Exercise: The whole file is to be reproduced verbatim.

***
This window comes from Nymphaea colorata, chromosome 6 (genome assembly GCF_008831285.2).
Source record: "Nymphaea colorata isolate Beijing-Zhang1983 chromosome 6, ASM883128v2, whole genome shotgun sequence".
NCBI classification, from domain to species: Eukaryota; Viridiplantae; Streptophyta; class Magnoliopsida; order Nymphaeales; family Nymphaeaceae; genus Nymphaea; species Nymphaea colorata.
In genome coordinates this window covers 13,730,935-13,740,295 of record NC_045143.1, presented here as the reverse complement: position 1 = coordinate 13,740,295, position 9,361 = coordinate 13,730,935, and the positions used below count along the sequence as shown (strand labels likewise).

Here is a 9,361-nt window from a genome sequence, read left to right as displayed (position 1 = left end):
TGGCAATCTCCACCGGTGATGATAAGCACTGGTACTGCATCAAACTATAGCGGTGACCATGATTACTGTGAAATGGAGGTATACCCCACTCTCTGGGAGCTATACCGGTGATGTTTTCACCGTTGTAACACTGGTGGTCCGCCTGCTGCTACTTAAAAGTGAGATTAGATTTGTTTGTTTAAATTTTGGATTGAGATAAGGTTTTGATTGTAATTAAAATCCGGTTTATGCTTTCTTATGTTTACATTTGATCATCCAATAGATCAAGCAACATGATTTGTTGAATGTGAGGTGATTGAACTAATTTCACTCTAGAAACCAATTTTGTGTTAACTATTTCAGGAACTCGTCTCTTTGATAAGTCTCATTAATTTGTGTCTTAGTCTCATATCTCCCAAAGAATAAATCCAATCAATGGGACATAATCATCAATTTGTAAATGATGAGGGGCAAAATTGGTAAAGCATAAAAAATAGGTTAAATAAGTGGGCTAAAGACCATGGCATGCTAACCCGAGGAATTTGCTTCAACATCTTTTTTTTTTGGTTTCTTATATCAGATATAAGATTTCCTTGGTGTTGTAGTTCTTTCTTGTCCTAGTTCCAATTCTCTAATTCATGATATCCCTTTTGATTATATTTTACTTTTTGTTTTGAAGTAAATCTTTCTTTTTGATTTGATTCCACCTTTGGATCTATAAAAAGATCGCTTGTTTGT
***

This window comes from Nymphaea colorata, chromosome 6 (genome assembly GCF_008831285.2).
Source record: "Nymphaea colorata isolate Beijing-Zhang1983 chromosome 6, ASM883128v2, whole genome shotgun sequence".
NCBI classification, from domain to species: Eukaryota; Viridiplantae; Streptophyta; class Magnoliopsida; order Nymphaeales; family Nymphaeaceae; genus Nymphaea; species Nymphaea colorata.
In genome coordinates this window covers 13,730,935-13,740,295 of record NC_045143.1, presented here as the reverse complement: position 1 = coordinate 13,740,295, position 9,361 = coordinate 13,730,935, and the positions used below count along the sequence as shown (strand labels likewise).

Here is a 9,361-nt window from a genome sequence, read left to right as displayed (position 1 = left end):
TGGCAATCTCCACCGGTGATGATAAGCACTGGTACTGCATCAAACTATAGCGGTGACCATGATTACTGTGAAATGGAGGTATACCCCACTCTCTGGGAGCTATACCGGTGATGTTTTCACCGTTGTAACACTGGTGGTCCGCCTGCTGCTACTTAAAAGTGAGATTAGATTTGTTTGTTTAAATTTTGGATTGAGATAAGGTTTTGATTGTAATTAAAATCCGGTTTATGCTTTCTTATGTTTACATTTGATCATCCAATAGATCAAGCAACATGATTTGTTGAATGTGAGGTGATTGAACTAATTTCACTCTAGAAACCAATTTTGTGTTAACTATTTCAGGAACTCGTCTCTTTGATAAGTCTCATTAATTTGTGTCTTAGTCTCATATCTCCCAAAGAATAAATCCAATCAATGGGACATAATCATCAATTTGTAAATGATGAGGGGCAAAATTGGTAAAGCATAAAAAATAGGTTAAATAAGTGGGCTAAAGACCATGGCATGCTAACCCGAGGAATTTGCTTCAACATCTTTTTTTTTTGGTTTCTTATATCAGATATAAGATTTCCTTGGTGTTGTAGTTCTTTCTTGTCCTAGTTCCAATTCTCTAATTCATGATATCCCTTTTGATTATATTTTACTTTTTGTTTTGAAGTAAATCTTTCTTTTTGATTTGATTCCACCTTTGGATCTATAAAAAGATCGCTTGTTTGT